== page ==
Cutting marketing in a downturn is short-sighted – investment can be the key to growth

By Aurélia Bettati

With the global economy sending mixed signals, it’s no surprise that companies are implementing cost-saving measures.  Confidence remains lower than average, and that’s translating to lower spending. Consumers report altering their shopping habits to find better value, seeking lower costs and cheaper brands. Companies globally are asking marketing departments to make cuts in the face of pressures on sales and cost. At the same time, the cost of attracting those customers is going up: CMOs tell us that the average cost per click on a digital ad went up 20% between 2021 and 2022.

When this kind of perfect storm hits, it can be tempting to simply slash marketing budgets to address the drop in consumer confidence and rise in costs. In a downturn, belt-tightening can seem like a wise choice. And indeed, if it’s difficult to draw a direct line between some elements of marketing spend and specific ROI, then the case for cutbacks may make itself. 

That’s certainly reflected in the data: we surveyed nearly three dozen CMOs from major North American consumer brands, who reported their boards had requested average cuts of 8% to marketing spend over the previous year, rising to more than 20% in more some cases.

Although business leaders have a responsibility to protect the longevity of their business in a downturn, this kind of rapid cutback may impact future growth potential. With the right priorities in place, investment in marketing can be a key to long-term growth, enabling companies to pull ahead of the competition. By finding and removing inefficient spend on the one hand and applying an investor mindset to encourage high-growth activities on the other, redoubling marketing efforts can in fact give businesses the edge in uncertain times.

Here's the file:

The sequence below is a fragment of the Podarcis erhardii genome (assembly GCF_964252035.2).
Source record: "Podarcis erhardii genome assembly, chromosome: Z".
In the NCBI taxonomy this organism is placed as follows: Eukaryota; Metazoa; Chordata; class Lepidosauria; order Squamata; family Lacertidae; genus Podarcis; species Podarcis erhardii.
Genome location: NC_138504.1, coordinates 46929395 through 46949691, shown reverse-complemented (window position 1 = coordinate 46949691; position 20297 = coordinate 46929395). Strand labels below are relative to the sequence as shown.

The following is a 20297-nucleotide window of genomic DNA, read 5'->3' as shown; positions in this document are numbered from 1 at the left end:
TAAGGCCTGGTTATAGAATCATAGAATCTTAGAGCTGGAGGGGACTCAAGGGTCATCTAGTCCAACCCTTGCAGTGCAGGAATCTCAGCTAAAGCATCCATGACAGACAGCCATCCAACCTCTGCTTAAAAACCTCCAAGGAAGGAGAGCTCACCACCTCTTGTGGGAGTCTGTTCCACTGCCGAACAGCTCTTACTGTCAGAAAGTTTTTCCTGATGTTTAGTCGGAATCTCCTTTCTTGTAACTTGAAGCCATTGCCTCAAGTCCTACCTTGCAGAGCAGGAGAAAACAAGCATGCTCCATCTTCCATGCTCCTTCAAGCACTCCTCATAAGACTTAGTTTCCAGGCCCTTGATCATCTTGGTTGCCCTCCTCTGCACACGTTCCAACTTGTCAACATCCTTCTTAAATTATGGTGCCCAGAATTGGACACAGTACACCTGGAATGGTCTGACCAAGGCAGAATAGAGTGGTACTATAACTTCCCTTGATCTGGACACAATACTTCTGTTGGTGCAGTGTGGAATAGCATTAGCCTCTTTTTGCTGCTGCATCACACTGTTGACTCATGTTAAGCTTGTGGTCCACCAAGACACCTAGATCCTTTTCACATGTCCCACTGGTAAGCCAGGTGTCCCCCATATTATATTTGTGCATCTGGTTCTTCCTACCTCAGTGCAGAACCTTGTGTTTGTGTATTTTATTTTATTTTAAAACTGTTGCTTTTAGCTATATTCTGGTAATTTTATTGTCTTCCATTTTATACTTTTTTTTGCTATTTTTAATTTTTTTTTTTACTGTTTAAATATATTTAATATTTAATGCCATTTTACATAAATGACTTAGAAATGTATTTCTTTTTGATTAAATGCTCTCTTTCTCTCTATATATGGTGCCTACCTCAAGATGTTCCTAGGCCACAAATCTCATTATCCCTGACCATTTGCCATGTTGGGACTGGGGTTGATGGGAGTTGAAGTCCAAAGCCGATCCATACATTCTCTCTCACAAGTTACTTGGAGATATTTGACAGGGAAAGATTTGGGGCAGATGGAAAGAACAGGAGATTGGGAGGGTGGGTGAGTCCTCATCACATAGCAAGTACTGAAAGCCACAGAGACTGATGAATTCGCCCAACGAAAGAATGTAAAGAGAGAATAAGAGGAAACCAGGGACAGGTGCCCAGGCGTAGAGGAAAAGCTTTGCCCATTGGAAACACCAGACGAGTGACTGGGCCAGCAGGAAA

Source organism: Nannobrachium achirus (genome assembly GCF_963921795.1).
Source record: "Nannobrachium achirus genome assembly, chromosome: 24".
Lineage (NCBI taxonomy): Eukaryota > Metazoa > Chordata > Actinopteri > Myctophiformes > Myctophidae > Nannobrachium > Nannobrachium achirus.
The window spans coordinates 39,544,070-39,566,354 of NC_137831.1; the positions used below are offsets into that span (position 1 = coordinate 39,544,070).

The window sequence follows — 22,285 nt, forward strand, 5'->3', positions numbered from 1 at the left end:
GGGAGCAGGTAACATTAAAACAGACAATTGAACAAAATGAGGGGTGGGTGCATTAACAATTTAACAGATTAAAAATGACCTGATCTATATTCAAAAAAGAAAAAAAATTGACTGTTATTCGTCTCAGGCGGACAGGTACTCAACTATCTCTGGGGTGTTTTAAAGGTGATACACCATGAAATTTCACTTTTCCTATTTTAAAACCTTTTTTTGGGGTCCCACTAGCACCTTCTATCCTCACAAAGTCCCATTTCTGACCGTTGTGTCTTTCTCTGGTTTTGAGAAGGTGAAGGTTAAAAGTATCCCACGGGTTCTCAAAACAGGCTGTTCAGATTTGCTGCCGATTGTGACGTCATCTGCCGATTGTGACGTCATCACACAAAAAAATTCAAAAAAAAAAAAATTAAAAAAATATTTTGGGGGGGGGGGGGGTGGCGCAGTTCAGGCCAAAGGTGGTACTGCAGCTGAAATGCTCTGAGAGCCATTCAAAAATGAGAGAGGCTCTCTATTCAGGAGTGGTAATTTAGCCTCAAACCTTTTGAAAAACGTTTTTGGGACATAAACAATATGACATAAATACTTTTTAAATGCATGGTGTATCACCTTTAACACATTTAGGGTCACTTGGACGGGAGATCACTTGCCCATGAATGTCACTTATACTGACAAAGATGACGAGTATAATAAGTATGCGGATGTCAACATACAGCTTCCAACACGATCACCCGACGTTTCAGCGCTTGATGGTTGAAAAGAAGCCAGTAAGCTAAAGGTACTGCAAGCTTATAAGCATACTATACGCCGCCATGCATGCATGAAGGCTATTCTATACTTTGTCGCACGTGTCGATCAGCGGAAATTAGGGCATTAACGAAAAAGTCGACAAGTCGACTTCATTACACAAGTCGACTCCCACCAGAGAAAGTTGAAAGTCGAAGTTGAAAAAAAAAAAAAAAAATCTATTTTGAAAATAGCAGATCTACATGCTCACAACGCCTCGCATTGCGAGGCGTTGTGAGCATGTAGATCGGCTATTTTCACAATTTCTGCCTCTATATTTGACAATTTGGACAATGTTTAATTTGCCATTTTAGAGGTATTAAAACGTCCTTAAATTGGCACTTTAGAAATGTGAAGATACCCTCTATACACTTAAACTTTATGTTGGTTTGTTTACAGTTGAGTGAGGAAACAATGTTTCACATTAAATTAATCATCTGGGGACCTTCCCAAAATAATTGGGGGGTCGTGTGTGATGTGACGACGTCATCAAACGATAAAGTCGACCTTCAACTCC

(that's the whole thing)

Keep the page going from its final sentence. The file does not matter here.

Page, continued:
Investing through the challenge

Put simply, continuing to pursue marketing success during a downturn can help establish a firm foundation for growth in the moment, and help organisations get off the blocks faster than rivals when confidence begins to flow back.

The data bears this out. During the 2008 recession, the organisations that continued to invest during the tough years saw above-average total shareholder returns (TSR) over the following decade. On average, the total TSR of these companies grew 150% more than that of their peers, and about 70% of those companies entered (and stayed in) the top quintile for performers in their industry.

Granular data for intelligent investment

Spending may dip during recessions, but it will return – and the brand loyalty you grow during tough times can pay dividends later down the line. Despite the cost-of-living crisis, consumer savings have increased by $4 trillion since 2019, so there is strong potential in the market.

Still, intelligent investment requires more than confidence: it requires good, granular data. It’s important to be able to evaluate marketing success and areas for improvement across your whole funnel if you’re to get rid of inefficient spend and re-invest in high-growth areas. It’s likely there’ll be areas of activity that are underperforming; it may be wise to cut these. At the same time, investment can be made where there is strong potential for growth in ROI – such as commerce media, which is predicted to deliver more than $100 billion to US companies by the end of 2026.